Seattle Independent Bookstore Day Challenge 2019: planning tips for success

Hello friends! 

If you've been following along with my Instagram adventures or this blog for a while, then you know that last year I completed the 2018 Seattle Independent Bookstore Day Challenge! *crowd goes wild* For those of you who are new here, let me explain:

Every year, on the last Saturday of April, it is Independent Bookstore Day nationwide, and in Seattle we booknerds go all out. Starting in 2015, Seattle's indie bookstores collaborated to create a "daylong celebration of the work [they] do and the readers and customers who make it possible. [They] offered many of the same events and exclusive items as [their] colleagues across the country, but [they] also introduced the Passport Challenge, encouraging readers to get their passports stamped at as many participating stores as possible on Bookstore Day. Those who get their passports stamped at every participating store that day are crowned Grand Champions, with a crown, a party, and best of all, a 25% discount at all participating stores for the following year." (Source: Seattle Independent Bookstore Day website)  

In order to complete the challenge , you have to visit all participating bookstores in one day and get your passport stamped. Last year you had visit 19 of the 23 locations, and this year you have to visit 21 bookstores, as two new stores have joined the event! Please note that, dispite only having to visit 21 individual bookstores, there are 26 physical bookstore location option, as some participating indie bookstores have multiple locations (such as Third Place Books and the UW Bookstore). Don't worry, you only have to visit 21 stores, not all 26 options! This includes bookstores outside of Seattle, including some as far West as Poulsbo (think ferry rides), as far North as Edmonds, and as far East as Kirkland. The driving time alone is estimated by Google Maps to be 6 1/2 hours. Despite the hefty driving distance and the threat of Saturday Seattle traffic, the number of Grand Champions has grown rapidly from 42 in 2015 to 500 Grand Champions last year! (GO US!) 

While I wouldn't call the challenge difficult, per say, it does require some forethought and planning, and when Fred and I decided to participate last year, we immediately set our librarian skills to use searching for recommendations, tips, and suggestions from previous participants. While we found a few articles and bloposts (see list below), overall we noticed that there was a distinct lack of advice on how to tackle the Challenge, which led me to writing this post! This post is an updated version of last year’s guide (which can be found here) and will focus on the resources and four planning tips that we used to prepare for a successful book adventure.  I hope it will inspire and guide you on your quest to become a 2019 Seattle Independent Bookstore Challenge Grand Champion!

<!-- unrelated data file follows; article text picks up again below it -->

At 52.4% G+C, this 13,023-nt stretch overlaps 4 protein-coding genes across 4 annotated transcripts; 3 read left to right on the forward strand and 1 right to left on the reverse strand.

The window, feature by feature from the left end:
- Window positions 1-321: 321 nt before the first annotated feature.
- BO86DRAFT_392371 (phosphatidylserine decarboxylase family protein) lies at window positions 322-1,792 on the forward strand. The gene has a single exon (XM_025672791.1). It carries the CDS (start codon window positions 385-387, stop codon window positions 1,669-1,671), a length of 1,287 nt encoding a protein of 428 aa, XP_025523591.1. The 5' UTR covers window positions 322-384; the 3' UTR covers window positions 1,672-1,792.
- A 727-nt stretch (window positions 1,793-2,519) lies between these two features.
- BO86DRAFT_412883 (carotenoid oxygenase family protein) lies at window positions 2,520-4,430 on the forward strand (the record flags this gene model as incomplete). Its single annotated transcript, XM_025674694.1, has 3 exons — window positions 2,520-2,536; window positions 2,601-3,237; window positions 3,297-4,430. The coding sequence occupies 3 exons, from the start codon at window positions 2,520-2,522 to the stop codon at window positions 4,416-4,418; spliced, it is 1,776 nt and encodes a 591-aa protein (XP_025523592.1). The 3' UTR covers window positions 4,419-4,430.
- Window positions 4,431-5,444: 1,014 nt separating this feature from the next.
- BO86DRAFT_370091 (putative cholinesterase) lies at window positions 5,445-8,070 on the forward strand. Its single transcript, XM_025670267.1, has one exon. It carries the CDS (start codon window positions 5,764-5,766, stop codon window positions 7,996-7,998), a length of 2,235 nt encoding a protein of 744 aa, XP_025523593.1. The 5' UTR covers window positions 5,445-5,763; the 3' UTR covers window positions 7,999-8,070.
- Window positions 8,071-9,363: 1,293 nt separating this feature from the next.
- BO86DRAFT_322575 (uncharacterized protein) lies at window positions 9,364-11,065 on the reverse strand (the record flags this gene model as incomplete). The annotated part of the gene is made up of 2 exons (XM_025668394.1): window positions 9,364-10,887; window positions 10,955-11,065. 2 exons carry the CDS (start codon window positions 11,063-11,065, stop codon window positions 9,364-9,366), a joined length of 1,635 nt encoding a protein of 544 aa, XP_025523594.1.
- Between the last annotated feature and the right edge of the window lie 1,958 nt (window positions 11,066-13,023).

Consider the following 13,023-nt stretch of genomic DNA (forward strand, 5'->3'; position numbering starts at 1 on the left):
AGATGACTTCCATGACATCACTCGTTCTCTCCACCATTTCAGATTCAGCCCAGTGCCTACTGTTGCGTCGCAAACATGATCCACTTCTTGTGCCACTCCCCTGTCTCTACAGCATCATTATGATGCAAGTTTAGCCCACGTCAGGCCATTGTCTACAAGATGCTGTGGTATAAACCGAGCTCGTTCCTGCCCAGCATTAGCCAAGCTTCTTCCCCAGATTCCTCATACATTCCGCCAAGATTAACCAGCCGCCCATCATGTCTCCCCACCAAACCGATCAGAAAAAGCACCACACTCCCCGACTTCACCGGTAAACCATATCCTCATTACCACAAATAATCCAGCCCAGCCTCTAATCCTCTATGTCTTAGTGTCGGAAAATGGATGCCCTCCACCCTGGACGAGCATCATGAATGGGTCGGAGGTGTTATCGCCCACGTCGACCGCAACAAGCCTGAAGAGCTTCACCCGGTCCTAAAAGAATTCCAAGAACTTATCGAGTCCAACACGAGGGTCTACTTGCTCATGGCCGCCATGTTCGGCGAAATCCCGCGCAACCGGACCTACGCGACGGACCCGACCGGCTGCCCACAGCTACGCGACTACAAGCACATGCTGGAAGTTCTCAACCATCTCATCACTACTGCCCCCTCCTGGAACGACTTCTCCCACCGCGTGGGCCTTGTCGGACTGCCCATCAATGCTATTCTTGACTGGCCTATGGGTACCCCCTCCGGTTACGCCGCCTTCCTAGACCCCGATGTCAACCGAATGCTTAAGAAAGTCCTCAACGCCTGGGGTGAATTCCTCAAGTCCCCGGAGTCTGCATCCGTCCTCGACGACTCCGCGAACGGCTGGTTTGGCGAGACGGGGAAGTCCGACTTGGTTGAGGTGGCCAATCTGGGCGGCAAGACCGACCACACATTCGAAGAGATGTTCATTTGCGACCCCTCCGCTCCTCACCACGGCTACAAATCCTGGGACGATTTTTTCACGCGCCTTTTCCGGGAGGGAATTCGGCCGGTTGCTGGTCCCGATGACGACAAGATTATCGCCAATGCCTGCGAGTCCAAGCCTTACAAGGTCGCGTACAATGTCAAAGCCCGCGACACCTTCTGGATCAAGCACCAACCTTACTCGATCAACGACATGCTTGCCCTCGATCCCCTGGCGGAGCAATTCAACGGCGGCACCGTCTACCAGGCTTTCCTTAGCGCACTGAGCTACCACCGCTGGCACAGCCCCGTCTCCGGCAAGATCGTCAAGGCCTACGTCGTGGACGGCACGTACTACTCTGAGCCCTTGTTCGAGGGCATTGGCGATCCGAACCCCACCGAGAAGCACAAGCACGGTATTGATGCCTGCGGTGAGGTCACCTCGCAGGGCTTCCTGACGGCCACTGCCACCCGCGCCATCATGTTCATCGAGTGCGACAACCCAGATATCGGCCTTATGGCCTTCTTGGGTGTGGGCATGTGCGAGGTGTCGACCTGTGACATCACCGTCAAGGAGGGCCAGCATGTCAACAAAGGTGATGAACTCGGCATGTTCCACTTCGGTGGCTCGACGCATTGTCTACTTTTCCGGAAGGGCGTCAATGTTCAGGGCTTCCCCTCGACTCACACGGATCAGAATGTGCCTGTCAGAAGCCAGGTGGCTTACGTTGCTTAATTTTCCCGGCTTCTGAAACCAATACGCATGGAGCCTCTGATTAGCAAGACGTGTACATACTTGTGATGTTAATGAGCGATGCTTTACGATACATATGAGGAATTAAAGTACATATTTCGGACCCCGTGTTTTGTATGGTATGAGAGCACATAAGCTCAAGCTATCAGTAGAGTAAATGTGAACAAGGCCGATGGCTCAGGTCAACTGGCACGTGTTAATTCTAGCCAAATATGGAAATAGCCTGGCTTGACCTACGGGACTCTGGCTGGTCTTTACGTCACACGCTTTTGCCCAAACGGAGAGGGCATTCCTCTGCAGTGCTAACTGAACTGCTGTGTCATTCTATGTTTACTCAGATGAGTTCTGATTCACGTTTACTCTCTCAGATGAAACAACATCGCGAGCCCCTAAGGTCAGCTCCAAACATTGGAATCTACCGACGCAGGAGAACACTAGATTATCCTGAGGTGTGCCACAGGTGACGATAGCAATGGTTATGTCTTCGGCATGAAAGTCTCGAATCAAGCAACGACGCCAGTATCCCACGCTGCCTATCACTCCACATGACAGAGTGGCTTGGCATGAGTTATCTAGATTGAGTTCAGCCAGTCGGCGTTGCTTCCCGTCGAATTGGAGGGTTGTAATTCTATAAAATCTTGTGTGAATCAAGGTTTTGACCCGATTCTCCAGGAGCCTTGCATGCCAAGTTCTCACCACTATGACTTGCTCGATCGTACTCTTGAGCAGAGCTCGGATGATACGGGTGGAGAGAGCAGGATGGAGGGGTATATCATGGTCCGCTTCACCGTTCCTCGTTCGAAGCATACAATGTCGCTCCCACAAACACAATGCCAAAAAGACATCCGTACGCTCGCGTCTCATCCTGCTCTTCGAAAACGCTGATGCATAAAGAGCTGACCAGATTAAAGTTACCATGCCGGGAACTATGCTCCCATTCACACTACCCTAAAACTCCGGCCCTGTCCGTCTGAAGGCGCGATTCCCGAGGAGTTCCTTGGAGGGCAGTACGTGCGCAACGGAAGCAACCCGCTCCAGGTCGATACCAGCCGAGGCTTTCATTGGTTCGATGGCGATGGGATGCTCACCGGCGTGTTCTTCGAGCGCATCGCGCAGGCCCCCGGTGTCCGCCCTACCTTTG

the Planning: do research, create a spreadsheet, PERSONALIZED google maps are your friend 


Tip 1: Find a Booknerd buddy to do the Challenge with you

Two Booknerds are Better Than One


There is an estimated 6 1/2 hours of driving alone (not including stops) for this challenge, and with parking being a hastle in Seattle, it's easiest if you have an adventure buddy who can act as a copilot/directions expert, split the driving with you, AND can swap driving in circles around the block for those parking-light bookstores in Seattle.  Plus, it's just more fun to share an adventure with a friend, and it's easier to stay motivated when you have someone laughing with you along the way! 


Tip 2: Do your research!

You have to know what to expect in order to make a good plan

As I mentioned above, Fred and I, being librarians to our cores, did some research before attempting our adventure, and found six useful resources for planning our adventure. We found:

1) This just recently released 2019 article from The Seattle Times that outlines what the day is all about with a few tips for success from a the author (who is a seasoned participant). This article is a bit of a hybrid of articles 2 & 3.

2) A general overview of the fun in The Seattle Times from 2018, which gave us a since of the atmosphere of the event, as it covered the author's favorite memories from the previous year's challenge. 

3)  This more detailed write up from  2017 published in The Seattle Times titled "How I'm going to speed through 19 bookstores on Independent Bookstore Day." Written by the same author (Moira Macdonald) as resource 1 and 3, this article gave a more in depth look at how one should plan their route.

4) This wonderful blogpost by Catherine Bull titled "Seattle Independent Bookstore Day Adventures: The Sequel," which was, tbh, the most useful resource for us, as it is the most detailed and recent breakdown of how to successfully complete the Challenge that we found. You can read it here: 

Catherine also has a 2018 post and a 2019 post (though note, she isn’t planning on doing the full loop in 2019).

5) This great guide to planning a successful bookish adventure by Emily and Aaron from Two Dusty Travelers:

6) Last, but not least, one of the most important planning resources you can have is the Seattle Independent Bookstore Website, where you will find a list of participating stores, their addresses, and the hours of operations for each store. It is crucial to consult the official website when planning, especially in regards to store hours,  because many of the stores had special hours for Bookstore Day, which was not reflected on Google Maps. You can also ask questions and get tips from fellow booknerds on their FB page here


Tip 3: Create a spreadsheet, sketch out a rough timeline, and make personalized Google Maps of your route

Create the plan